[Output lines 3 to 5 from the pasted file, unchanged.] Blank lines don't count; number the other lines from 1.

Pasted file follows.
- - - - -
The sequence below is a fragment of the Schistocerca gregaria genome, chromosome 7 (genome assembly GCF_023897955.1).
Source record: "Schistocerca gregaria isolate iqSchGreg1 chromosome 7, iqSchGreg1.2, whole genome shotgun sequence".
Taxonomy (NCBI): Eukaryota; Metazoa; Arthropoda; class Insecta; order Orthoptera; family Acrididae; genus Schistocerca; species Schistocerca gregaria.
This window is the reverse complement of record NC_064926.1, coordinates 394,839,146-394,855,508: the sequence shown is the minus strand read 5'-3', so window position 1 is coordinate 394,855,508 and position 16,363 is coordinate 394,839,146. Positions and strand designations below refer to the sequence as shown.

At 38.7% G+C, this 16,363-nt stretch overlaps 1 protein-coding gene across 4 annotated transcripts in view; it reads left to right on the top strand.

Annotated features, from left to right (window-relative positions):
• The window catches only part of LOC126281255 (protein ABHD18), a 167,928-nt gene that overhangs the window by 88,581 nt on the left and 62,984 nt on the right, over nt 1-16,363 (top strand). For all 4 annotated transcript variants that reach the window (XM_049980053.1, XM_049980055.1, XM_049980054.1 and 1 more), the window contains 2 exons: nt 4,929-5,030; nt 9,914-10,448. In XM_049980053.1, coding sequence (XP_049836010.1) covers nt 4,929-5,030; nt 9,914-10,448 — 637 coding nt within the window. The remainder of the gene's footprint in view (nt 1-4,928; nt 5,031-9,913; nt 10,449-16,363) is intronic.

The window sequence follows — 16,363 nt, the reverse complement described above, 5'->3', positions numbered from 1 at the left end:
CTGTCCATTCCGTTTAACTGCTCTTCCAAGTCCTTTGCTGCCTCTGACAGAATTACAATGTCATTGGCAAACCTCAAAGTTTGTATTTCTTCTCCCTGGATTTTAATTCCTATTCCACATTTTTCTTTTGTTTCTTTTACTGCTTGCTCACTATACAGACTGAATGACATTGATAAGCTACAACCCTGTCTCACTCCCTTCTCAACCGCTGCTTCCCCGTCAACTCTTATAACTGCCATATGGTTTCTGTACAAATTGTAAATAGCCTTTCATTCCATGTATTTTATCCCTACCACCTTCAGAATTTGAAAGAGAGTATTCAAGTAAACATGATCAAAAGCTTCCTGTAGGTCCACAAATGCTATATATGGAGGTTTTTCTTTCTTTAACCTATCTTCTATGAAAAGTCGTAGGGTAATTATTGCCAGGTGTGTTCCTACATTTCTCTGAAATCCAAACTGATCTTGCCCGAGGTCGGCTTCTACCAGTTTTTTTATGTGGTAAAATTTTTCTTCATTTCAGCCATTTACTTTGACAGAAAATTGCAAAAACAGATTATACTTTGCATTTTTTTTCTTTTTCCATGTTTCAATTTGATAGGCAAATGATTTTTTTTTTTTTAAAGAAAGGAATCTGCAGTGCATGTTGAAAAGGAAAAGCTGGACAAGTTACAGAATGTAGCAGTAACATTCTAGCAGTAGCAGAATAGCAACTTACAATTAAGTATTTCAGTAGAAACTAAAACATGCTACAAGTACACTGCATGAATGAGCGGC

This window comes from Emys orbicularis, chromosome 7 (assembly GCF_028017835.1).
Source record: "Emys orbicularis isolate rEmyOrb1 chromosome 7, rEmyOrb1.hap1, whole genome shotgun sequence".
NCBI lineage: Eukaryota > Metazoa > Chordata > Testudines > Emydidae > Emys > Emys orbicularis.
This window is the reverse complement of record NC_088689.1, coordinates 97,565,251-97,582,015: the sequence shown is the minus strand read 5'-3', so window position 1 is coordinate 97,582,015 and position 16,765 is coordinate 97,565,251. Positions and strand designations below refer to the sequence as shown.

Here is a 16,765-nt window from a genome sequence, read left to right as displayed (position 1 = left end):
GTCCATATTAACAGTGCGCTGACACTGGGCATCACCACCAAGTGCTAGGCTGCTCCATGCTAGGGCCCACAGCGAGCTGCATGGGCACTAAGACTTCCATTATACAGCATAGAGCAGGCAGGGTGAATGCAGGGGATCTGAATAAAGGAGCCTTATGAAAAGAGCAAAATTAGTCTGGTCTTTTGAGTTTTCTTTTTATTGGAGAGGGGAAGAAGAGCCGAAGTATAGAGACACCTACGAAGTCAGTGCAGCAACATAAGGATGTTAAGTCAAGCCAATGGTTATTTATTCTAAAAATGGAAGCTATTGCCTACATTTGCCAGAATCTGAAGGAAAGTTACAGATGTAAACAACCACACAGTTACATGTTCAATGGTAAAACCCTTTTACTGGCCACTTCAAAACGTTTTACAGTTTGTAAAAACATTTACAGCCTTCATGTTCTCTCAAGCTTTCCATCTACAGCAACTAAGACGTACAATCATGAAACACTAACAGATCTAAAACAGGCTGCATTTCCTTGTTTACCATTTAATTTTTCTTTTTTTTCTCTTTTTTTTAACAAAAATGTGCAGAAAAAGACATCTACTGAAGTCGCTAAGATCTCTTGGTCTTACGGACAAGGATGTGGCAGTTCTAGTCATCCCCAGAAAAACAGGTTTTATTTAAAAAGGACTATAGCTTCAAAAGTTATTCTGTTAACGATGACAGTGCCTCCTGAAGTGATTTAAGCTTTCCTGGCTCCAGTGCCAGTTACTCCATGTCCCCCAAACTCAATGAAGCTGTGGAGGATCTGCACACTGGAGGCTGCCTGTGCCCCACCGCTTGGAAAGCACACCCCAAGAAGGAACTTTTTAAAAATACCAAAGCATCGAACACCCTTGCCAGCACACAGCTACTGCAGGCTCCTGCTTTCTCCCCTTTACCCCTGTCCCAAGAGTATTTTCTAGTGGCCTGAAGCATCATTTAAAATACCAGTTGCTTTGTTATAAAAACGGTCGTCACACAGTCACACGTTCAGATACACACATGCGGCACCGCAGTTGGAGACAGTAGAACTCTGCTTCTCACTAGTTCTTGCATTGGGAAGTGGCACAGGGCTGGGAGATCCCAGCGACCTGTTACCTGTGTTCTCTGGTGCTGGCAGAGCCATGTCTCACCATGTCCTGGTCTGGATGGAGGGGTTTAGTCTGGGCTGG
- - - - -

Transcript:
Taxonomy (NCBI): Eukaryota; Metazoa; Arthropoda; class Insecta; order Orthoptera; family Acrididae; genus Schistocerca; species Schistocerca gregaria.
This window is the reverse complement of record NC_064926.1, coordinates 394,839,146-394,855,508: the sequence shown is the minus strand read 5'-3', so window position 1 is coordinate 394,855,508 and position 16,363 is coordinate 394,839,146. Positions and strand designations below refer to the sequence as shown.

At 38.7% G+C, this 16,363-nt stretch overlaps 1 protein-coding gene across 4 annotated transcripts in view; it reads left to right on the top strand.